When you die intestate (without leaving a will), the distribution of your estate to loved ones will be guided by state law. It is a situation millions of American families find themselves in, given that most people do not have a will when they pass away.
Let’s look at how California intestate succession law determines how your estate will be shared among your family if you die intestate.
Intestate succession in California explained
California’s Intestate succession laws specify the order in which spouses, children, siblings and next of kin will inherit your estate. The portion each potential beneficiary will end up with depends on whether there are other surviving dependents. Here are some important things to note.
- Your spouse will not automatically inherit everything unless there are no surviving relatives.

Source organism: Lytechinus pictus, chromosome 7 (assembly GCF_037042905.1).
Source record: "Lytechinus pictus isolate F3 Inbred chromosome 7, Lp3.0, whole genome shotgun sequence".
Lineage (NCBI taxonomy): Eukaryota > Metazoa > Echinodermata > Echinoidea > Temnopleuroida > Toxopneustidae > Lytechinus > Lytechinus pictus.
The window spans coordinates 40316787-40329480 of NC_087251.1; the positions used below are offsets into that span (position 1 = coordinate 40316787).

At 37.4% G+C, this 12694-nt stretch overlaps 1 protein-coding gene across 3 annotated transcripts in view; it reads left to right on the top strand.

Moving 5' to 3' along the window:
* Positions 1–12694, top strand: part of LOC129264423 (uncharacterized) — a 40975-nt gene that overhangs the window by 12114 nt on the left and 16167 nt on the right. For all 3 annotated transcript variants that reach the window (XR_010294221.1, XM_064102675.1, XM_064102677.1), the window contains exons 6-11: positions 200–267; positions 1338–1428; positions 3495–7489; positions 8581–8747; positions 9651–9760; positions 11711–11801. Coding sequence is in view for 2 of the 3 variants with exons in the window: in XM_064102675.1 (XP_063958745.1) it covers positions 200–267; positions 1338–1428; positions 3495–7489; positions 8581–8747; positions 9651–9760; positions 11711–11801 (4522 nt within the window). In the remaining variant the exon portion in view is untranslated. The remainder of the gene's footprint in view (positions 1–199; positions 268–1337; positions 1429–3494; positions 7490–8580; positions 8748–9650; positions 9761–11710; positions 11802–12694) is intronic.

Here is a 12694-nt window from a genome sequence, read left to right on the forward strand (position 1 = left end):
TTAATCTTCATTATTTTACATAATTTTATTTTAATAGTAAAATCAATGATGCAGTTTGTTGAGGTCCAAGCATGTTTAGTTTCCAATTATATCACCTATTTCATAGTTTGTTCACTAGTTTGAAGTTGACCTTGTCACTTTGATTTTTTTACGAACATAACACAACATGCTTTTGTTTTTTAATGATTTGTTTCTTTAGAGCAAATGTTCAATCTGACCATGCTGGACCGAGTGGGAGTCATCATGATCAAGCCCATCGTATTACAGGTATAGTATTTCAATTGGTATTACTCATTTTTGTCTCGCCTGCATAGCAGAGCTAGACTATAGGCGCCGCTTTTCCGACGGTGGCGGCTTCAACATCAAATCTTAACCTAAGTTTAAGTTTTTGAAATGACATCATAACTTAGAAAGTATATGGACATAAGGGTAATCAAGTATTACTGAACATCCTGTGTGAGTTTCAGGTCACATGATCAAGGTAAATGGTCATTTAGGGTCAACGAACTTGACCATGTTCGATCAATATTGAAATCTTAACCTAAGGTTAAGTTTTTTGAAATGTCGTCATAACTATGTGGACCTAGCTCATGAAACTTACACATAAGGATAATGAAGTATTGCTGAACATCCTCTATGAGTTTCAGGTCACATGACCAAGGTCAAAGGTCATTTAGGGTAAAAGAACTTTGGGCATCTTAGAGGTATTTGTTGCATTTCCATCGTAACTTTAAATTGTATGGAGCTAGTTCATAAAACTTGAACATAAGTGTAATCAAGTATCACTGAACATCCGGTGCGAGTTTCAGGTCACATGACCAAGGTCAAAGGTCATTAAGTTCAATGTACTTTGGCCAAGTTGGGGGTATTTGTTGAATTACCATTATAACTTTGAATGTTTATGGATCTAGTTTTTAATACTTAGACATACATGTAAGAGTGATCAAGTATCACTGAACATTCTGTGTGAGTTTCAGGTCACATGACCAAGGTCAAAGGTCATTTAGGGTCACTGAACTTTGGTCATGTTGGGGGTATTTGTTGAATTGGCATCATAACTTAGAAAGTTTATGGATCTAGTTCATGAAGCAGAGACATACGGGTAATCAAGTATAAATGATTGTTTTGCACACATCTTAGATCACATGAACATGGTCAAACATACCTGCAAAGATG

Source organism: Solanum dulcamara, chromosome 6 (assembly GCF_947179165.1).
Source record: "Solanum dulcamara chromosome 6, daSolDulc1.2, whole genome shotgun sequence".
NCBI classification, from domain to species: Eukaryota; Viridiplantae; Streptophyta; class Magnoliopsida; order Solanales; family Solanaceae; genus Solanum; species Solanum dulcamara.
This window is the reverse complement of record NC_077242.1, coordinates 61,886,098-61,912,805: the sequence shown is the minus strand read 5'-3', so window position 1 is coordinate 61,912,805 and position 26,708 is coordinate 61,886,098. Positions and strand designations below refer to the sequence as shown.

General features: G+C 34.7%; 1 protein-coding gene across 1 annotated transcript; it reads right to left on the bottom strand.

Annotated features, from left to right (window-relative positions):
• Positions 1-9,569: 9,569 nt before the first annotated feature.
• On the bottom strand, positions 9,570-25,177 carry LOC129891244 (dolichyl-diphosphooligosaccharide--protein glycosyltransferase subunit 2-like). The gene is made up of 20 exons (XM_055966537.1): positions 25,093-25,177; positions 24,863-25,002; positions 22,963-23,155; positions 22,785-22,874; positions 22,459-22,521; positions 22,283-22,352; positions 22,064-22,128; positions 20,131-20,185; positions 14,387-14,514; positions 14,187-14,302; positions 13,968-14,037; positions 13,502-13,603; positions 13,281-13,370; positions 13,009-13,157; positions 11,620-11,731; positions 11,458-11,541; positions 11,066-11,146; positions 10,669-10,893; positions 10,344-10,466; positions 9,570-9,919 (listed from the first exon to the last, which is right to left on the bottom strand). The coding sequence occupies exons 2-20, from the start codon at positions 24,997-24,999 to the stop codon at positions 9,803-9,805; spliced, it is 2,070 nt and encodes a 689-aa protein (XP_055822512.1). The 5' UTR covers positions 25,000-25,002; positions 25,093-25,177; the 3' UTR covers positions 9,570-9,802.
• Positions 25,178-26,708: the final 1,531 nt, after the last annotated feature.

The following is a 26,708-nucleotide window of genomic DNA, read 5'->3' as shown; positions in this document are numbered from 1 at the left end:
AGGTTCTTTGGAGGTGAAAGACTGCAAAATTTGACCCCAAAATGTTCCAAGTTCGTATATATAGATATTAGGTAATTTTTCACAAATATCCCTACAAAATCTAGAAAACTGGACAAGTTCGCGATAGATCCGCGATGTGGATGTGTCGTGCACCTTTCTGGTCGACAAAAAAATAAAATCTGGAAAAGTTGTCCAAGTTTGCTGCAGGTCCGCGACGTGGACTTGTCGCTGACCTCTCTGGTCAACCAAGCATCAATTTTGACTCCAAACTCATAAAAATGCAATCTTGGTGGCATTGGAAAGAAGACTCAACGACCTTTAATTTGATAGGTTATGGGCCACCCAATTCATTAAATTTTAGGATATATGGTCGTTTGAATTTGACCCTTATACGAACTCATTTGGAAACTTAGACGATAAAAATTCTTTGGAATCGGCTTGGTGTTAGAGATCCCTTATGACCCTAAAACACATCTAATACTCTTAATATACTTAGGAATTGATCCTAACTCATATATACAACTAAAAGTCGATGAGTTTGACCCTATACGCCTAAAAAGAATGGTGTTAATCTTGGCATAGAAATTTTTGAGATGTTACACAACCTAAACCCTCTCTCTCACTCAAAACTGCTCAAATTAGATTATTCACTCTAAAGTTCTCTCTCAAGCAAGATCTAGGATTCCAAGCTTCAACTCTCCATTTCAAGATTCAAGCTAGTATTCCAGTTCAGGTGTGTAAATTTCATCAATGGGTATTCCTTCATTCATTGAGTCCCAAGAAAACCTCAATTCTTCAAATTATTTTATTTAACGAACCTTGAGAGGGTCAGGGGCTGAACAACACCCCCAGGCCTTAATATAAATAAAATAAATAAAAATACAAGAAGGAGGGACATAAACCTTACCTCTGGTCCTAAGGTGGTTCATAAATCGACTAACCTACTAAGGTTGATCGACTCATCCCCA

- People not related by blood cannot be named heirs with intestate succession.
- All of your children will receive an equal share.
- Your estate will become state property if there are no heirs or none can be located.
Intestate succession covers all property you own other than assets that are jointly owned, held in a trust or property with a beneficiary designation such as life insurance.
Save your loved ones the trouble by not dying intestate
You will have no say in how your estate will be distributed if you don’t have at least a will. In addition, it could prevent some people from receiving anything from your estate. This can be an issue, especially among unmarried couples.
Therefore, it is prudent to have a solid estate plan and ensure they all of your documents are up-to-date to avoid such a scenario. It will save your loved ones a lot of headache when you are gone and give you peace of mind knowing that you have their interests covered.